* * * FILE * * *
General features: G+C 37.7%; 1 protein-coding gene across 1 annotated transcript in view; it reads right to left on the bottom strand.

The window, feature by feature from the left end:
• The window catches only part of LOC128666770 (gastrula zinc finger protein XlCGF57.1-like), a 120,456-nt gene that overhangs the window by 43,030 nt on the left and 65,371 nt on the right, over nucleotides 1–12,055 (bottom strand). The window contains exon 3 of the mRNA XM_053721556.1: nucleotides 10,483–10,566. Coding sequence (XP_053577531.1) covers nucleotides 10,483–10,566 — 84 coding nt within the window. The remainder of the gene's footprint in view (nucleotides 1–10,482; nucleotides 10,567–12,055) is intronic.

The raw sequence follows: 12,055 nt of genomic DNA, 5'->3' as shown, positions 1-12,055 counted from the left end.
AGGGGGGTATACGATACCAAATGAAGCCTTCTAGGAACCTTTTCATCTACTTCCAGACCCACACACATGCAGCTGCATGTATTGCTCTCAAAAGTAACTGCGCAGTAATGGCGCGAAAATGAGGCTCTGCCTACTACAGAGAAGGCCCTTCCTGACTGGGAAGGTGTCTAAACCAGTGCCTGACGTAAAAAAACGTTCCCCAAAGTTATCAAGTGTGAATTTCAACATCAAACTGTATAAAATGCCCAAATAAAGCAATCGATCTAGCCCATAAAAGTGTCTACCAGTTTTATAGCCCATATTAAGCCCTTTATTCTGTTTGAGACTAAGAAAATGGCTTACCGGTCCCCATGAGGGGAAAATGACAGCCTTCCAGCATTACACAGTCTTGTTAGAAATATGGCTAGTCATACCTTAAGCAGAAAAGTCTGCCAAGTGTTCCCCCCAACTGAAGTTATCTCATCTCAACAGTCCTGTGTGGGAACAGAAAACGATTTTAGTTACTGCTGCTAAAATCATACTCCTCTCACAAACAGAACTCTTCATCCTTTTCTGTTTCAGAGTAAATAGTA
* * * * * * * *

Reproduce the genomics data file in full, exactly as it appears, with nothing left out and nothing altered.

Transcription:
General features: G+C 37.7%; 1 protein-coding gene across 1 annotated transcript in view; it reads right to left on the bottom strand.

The window, feature by feature from the left end:
• The window catches only part of LOC128666770 (gastrula zinc finger protein XlCGF57.1-like), a 120,456-nt gene that overhangs the window by 43,030 nt on the left and 65,371 nt on the right, over nucleotides 1–12,055 (bottom strand). The window contains exon 3 of the mRNA XM_053721556.1: nucleotides 10,483–10,566. Coding sequence (XP_053577531.1) covers nucleotides 10,483–10,566 — 84 coding nt within the window. The remainder of the gene's footprint in view (nucleotides 1–10,482; nucleotides 10,567–12,055) is intronic.

The raw sequence follows: 12,055 nt of genomic DNA, 5'->3' as shown, positions 1-12,055 counted from the left end.
AGGGGGGTATACGATACCAAATGAAGCCTTCTAGGAACCTTTTCATCTACTTCCAGACCCACACACATGCAGCTGCATGTATTGCTCTCAAAAGTAACTGCGCAGTAATGGCGCGAAAATGAGGCTCTGCCTACTACAGAGAAGGCCCTTCCTGACTGGGAAGGTGTCTAAACCAGTGCCTGACGTAAAAAAACGTTCCCCAAAGTTATCAAGTGTGAATTTCAACATCAAACTGTATAAAATGCCCAAATAAAGCAATCGATCTAGCCCATAAAAGTGTCTACCAGTTTTATAGCCCATATTAAGCCCTTTATTCTGTTTGAGACTAAGAAAATGGCTTACCGGTCCCCATGAGGGGAAAATGACAGCCTTCCAGCATTACACAGTCTTGTTAGAAATATGGCTAGTCATACCTTAAGCAGAAAAGTCTGCCAAGTGTTCCCCCCAACTGAAGTTATCTCATCTCAACAGTCCTGTGTGGGAACAGAAAACGATTTTAGTTACTGCTGCTAAAATCATACTCCTCTCACAAACAGAACTCTTCATCCTTTTCTGTTTCAGAGTAAATAGTA